The Lake Superior Zoo has had a challenging summer in the wake of the June Floods... but that hasn't prevented them from continuing their effort to become a more sustainable business.
They have already added solar voltaic panels for power, and solar thermal panels to create hot water, but they are still adding where they can.
"We have a green roof that captures water runoff by absorbing it through the plants that are on the roof. And this year we started a vegetable garden to supplement our animals diets with more fresh, local produce." Said Sarah Wilcox, the Director of Education at the Zoo.
The zoo benefits by buying less food, and the animals love the fresh produce. They also planted apple trees, a sustainable treat almost all the animals can enjoy
Maicie Sykes, the Lead Zookeeper told me, "The apples are fed out to a lot of our animals. Our brown bears, a lot of our smaller mammals, our rodents, such as our porcupine and a lot of our parrots too."
But the green progress doesn't only benefit the animals, but also the consumer. In the gift shop customers have the option of buying fair trade products that are all made by hand.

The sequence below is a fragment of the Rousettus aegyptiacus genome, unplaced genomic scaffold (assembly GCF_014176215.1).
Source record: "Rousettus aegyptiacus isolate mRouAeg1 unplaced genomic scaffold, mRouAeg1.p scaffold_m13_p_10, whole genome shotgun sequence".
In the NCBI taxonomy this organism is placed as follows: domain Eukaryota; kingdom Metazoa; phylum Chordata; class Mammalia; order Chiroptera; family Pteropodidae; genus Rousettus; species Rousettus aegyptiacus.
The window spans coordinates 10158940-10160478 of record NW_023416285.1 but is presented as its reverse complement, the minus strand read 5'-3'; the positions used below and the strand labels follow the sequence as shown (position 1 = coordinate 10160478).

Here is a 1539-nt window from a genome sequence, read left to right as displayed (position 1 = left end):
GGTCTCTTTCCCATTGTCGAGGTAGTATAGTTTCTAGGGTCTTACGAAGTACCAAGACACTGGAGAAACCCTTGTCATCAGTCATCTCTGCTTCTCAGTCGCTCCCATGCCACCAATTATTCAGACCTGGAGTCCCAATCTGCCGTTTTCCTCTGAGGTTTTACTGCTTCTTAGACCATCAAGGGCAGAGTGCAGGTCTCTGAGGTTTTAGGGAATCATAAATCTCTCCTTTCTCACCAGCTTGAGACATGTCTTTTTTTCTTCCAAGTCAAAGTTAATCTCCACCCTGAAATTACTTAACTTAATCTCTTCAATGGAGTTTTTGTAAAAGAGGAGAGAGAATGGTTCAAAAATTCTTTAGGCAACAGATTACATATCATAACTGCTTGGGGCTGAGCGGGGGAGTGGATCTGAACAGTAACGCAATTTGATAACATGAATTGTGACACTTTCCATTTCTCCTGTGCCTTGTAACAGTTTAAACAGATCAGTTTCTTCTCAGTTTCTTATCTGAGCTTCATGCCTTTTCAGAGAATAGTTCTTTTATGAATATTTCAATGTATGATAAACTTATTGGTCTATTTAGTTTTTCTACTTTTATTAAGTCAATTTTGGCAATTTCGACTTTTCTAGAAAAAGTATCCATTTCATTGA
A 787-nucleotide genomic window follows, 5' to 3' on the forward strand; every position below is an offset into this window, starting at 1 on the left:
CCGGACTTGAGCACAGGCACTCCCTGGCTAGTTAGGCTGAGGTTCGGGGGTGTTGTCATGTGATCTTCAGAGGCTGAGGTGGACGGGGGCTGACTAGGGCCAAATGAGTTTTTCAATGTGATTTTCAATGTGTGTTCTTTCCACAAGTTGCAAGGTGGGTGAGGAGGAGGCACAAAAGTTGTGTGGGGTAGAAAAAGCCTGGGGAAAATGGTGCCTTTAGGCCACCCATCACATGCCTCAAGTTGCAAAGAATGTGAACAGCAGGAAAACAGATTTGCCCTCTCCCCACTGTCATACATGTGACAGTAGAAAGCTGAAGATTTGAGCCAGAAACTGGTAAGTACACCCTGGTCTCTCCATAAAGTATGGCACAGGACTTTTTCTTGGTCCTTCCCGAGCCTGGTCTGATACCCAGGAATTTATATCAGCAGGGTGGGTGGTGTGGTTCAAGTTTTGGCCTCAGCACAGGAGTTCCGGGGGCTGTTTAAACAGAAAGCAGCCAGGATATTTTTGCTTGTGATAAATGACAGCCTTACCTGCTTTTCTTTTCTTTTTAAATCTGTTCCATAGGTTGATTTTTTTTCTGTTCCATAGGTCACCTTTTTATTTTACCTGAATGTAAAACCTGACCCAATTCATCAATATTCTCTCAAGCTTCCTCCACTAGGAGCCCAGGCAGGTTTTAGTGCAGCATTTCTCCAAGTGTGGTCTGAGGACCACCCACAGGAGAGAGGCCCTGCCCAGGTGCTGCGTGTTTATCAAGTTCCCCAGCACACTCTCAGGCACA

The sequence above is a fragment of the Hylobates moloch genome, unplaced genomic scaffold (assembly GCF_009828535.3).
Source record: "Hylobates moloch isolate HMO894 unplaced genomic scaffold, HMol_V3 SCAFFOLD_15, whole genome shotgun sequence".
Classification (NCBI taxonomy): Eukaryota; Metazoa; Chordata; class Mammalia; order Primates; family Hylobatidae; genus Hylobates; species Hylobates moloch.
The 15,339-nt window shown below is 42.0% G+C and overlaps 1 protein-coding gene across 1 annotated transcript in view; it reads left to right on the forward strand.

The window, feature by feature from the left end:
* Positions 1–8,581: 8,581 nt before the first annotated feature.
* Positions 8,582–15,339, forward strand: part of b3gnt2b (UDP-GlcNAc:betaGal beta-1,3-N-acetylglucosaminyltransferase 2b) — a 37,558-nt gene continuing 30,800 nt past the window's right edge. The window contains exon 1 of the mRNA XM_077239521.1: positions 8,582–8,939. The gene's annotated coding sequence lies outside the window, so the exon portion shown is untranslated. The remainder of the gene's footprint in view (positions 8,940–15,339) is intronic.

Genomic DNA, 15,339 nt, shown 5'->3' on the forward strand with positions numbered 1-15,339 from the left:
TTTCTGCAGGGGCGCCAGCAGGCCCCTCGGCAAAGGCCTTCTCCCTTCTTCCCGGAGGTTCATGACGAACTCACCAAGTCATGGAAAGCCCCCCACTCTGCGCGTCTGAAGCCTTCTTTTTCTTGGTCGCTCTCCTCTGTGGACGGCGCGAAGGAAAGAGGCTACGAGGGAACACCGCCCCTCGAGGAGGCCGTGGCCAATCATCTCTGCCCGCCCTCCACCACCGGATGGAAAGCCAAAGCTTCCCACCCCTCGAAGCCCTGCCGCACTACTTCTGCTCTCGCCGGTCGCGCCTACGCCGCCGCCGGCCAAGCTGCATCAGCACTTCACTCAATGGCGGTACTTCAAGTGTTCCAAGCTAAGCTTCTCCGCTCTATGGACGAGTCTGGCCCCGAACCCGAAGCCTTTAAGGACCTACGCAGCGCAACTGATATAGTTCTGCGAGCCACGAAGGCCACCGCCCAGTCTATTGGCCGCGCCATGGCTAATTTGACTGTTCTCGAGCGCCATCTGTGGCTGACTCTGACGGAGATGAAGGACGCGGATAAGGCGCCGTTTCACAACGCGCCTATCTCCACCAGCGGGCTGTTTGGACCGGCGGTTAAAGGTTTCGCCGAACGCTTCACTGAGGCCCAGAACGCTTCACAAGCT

"I think one of the things that a lot of people don't notice about sustainability is that there's a human element to it. The whole idea behind it is that if people's basic needs aren't being met they're not going to care a whole lot about the environment and what they are doing to it." Said Susan Wolniakowski, the Director of Guest Services at the Lake Superior Zoo.
Organizations promote fair trade products helping the producer, the consumer, and the environment.
But the strides for sustainability will continue thanks to some training from the Sustainable Twin Ports Program.
Sarah Wilcox says "We were very excited to complete the Sustainable Twin Ports Program this year and we can now continue to make more sustainable steps here at the zoo."
In the garden for the animals they grew everything from tomatoes to hot peppers. What animal would eat a jalapeño pepper? Parrots actually enjoy the spicy foods!
Meteorologist Adam Lorch